Trevor Noah

Trevor Noah made an immediate impact with his debut Edinburgh show, The Racist, in 2012, but has only occasionally performed in the UK since. Earlier this year, it was announced that the South African will succeed Jon Stewart as presenter of the influential satirical news programme The Daily Show on Comedy Central, a post he takes up next month. So his return to the Fringe - albeit for three nights only - was keenly anticipated and sold out immediately.

 He opens by telling us he plays a drinking game when in Edinburgh - “the whitest place I have ever been” but, as it involves having a drink every time he spots another person of colour, he starts and ends the night sober.

 Race plays a big part in Lost in Translation and it's easy to understand why. Noah, 31, was born in Johannesburg in the Apartheid era to a black South African mother and a white Swiss father, so was termed “illegal”, and has lived for the past four years in the US, where, he once said, his accent - African but decidedly not African American - freaks people out.

 There is a lengthy retelling of recently being pulled over by the police while driving in Los Angeles. It was a worry, Noah says, because, “I don't know how not to get shot by police in America”, which leads to an inspired takedown of the excuses made by apologists for police officers involved in recent deaths of African Americans from Ferguson onwards. It really must be the victims' fault, Noah suggests, for wearing a hoodie, or trying to run away. Or being black.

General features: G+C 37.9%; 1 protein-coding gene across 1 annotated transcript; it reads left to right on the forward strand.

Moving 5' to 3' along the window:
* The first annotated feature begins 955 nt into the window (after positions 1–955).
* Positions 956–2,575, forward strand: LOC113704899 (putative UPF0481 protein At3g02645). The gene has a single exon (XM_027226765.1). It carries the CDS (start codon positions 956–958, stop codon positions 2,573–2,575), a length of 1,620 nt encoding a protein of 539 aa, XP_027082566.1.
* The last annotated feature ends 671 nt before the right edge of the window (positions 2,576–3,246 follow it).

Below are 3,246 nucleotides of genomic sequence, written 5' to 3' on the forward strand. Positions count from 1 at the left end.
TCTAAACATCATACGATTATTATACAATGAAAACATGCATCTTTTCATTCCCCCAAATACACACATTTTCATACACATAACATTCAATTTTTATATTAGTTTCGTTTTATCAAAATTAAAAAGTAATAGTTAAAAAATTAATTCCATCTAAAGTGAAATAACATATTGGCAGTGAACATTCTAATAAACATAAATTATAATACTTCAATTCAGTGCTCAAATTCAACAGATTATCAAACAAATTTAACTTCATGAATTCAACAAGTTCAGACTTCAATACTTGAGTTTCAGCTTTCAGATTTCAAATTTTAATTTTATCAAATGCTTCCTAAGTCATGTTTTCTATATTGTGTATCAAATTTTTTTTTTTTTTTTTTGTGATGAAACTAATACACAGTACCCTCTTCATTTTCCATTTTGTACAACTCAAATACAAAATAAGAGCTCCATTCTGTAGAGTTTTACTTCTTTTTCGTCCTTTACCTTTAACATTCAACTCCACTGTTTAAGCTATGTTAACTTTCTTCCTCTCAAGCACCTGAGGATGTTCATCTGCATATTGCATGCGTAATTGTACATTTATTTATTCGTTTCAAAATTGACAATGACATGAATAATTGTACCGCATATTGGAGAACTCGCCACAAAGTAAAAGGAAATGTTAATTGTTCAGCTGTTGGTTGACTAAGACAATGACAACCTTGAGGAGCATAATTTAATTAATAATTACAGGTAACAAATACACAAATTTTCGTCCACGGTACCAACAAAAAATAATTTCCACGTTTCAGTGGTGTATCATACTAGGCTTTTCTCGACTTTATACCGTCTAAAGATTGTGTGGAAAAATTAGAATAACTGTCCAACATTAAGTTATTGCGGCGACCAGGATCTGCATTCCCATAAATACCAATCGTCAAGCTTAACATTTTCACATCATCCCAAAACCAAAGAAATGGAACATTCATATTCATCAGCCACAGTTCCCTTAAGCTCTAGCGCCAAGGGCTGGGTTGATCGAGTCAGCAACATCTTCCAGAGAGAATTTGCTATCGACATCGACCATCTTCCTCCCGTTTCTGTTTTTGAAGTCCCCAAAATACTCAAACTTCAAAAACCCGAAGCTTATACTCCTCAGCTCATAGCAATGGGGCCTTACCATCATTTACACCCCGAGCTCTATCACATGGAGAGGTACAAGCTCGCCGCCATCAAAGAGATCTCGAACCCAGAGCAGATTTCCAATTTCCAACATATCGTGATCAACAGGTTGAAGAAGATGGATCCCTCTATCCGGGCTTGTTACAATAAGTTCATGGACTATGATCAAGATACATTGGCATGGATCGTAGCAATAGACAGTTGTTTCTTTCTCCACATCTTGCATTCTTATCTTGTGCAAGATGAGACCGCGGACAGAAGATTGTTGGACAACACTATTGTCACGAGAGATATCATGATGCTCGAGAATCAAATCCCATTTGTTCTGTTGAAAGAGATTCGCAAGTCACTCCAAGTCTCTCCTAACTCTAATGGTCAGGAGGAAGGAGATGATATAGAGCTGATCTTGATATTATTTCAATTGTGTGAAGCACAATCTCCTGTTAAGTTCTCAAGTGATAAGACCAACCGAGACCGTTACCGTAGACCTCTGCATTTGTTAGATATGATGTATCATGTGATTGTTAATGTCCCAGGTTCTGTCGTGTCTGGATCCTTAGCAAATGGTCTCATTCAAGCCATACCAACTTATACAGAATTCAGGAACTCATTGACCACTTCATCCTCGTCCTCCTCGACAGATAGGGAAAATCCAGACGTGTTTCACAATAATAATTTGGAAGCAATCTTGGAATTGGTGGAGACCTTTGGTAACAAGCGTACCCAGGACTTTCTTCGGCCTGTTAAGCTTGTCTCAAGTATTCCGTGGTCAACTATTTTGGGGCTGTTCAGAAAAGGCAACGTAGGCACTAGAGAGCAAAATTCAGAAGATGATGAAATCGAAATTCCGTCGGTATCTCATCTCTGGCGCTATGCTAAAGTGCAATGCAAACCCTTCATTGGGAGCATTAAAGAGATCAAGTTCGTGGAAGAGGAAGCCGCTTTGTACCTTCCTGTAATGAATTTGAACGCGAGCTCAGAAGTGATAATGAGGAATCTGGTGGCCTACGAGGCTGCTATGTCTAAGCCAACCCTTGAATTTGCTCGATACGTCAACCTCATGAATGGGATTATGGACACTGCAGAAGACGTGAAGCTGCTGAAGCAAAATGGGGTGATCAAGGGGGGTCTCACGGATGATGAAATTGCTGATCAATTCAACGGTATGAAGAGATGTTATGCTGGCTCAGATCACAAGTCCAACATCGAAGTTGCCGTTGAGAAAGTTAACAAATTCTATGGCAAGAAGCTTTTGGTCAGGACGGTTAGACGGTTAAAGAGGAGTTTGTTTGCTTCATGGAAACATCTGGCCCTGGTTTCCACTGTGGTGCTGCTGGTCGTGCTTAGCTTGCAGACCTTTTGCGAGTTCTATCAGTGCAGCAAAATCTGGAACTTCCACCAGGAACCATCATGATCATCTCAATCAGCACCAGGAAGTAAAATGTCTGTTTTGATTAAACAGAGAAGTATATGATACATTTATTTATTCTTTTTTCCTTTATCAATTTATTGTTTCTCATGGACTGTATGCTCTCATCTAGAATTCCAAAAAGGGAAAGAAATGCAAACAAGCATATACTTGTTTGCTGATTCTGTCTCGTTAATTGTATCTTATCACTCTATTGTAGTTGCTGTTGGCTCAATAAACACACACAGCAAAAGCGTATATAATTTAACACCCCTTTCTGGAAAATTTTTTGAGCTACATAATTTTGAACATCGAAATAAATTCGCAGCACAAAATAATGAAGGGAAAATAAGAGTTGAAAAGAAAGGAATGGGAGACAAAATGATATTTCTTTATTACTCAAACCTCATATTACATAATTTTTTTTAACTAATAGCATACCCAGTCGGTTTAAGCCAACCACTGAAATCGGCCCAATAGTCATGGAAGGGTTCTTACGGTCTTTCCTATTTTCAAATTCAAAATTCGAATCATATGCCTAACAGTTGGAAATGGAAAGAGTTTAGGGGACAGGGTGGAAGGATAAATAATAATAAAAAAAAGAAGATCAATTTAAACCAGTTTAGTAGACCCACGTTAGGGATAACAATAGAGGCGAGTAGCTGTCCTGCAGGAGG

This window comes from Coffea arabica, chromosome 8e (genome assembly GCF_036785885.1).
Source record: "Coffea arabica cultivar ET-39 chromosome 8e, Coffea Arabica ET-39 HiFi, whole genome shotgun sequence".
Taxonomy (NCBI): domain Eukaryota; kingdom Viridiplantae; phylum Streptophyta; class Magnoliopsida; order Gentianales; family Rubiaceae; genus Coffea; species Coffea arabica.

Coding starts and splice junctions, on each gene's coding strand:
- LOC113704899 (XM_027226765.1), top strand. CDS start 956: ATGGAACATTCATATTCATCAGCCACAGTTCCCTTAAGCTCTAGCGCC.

He talks about visiting Lexington in Kentucky where a woman came up to him after a gig and displayed what he calls “charming racism”, informing him he's a “handsome ni**er”; the possibility of Idris Elba becoming the first black James Bond; the killing of Cedric the lion; and the Ebola outbreak earlier this year. On a flight to the US at the time, he was the only African on board not to have his temperature taken, and was concerned he “wasn't African enough”.

 He then turns his attention to the Charlie Hebdo murders. Noah attacks the media for immediately calling the perpetrators Middle Eastern terrorists without knowing the full story - although it was unlikely to be disgruntled readers, surely? - but appears to confuse what he calls “Middle Easterners” with North Africans. He will have to brush up on such things when he starts on The Daily Show, where he was hired for his piercing political analysis, if not his grasp of geography.

 Some material has the whiff of inauthenticity about it - racist though some citizens of Kentucky may be, I suspect they don't attend his shows - but Noah is an assured entertainer and shows his original calling as an actor with an impressive array of accents in telling his stories. This is a tight and slickly performed hour of comedy.

 The Independent